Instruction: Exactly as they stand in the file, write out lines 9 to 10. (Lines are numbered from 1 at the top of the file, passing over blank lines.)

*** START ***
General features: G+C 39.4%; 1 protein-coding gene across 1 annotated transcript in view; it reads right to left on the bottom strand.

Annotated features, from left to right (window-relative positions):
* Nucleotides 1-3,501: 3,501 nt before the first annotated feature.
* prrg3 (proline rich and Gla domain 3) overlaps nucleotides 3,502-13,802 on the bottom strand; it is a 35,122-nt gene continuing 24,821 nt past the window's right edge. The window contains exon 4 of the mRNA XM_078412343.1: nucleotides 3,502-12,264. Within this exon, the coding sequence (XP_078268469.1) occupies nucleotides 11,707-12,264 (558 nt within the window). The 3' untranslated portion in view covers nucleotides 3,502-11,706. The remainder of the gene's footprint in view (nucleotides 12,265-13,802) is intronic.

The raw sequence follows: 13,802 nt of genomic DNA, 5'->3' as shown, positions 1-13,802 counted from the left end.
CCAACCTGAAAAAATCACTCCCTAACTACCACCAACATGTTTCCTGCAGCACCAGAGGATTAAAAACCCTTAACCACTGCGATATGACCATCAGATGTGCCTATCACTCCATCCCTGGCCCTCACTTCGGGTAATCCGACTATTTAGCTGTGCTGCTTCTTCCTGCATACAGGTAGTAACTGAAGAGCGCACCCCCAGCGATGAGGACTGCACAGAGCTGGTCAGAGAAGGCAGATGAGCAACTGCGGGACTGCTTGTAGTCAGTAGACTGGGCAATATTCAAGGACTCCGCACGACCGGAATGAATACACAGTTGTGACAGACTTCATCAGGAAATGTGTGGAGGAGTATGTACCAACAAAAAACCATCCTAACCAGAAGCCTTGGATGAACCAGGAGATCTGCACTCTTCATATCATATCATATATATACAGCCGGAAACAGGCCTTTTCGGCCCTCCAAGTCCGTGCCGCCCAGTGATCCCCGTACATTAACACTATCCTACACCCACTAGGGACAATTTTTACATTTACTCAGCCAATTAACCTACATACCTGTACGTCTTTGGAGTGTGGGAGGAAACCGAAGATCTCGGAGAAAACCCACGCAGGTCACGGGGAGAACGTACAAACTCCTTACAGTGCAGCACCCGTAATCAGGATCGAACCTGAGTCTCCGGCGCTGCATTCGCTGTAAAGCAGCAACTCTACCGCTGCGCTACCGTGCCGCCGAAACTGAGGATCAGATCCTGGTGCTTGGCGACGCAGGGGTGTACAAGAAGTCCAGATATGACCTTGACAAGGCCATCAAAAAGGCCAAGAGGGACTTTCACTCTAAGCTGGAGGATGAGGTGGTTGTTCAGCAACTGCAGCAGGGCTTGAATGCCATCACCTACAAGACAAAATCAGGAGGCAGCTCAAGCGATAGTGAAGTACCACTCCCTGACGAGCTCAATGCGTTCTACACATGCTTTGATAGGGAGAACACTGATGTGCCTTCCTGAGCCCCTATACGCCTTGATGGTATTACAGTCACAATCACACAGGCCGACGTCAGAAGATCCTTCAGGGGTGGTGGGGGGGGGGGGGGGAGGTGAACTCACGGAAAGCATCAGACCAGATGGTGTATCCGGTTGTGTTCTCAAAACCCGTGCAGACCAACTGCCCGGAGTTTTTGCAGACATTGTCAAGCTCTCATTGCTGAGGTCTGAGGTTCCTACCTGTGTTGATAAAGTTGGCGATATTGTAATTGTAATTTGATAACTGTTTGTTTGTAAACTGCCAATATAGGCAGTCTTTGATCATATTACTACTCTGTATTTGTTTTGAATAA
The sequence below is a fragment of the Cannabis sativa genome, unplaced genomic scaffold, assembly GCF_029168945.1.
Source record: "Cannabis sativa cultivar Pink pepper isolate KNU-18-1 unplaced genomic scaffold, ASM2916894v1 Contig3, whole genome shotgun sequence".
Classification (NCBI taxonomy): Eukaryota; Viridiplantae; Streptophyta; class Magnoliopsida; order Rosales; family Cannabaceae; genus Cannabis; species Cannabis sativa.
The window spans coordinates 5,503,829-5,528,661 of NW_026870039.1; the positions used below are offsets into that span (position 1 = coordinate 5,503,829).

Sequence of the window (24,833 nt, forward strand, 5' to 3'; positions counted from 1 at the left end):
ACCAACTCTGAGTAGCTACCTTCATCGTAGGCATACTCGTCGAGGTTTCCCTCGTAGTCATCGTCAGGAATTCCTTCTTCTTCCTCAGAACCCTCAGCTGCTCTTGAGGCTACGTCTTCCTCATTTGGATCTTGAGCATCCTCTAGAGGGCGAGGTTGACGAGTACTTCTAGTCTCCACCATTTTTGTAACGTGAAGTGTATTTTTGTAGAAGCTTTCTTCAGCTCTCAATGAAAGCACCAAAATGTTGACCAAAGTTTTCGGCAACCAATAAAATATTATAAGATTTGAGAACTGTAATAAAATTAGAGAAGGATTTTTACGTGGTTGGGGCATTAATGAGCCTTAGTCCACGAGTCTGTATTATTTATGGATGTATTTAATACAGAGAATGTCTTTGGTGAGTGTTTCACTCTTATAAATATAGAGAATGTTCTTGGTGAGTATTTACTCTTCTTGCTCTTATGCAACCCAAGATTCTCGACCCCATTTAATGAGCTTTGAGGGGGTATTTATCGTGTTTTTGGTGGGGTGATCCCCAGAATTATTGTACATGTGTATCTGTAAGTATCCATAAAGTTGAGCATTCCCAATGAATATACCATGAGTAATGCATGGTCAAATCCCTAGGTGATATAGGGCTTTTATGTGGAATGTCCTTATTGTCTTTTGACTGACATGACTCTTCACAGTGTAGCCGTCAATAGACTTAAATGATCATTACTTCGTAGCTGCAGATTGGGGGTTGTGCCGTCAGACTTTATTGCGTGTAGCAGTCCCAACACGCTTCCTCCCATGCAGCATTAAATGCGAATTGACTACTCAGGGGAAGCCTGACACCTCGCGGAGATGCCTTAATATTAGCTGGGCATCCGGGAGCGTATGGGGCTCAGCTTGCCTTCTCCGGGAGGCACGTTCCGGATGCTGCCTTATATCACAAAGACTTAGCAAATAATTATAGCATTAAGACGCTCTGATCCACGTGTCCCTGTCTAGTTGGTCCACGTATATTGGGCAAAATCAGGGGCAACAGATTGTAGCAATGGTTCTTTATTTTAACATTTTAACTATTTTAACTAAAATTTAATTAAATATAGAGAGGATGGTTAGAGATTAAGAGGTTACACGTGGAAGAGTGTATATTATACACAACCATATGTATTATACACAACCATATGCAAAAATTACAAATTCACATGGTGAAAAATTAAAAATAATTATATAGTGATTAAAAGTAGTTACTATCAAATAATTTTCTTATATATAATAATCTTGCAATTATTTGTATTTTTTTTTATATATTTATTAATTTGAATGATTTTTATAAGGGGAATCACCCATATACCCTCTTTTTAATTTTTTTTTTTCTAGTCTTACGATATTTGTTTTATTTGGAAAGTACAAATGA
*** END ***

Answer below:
Classification (NCBI taxonomy): Eukaryota; Viridiplantae; Streptophyta; class Magnoliopsida; order Rosales; family Cannabaceae; genus Cannabis; species Cannabis sativa.
The window spans coordinates 5,503,829-5,528,661 of NW_026870039.1; the positions used below are offsets into that span (position 1 = coordinate 5,503,829).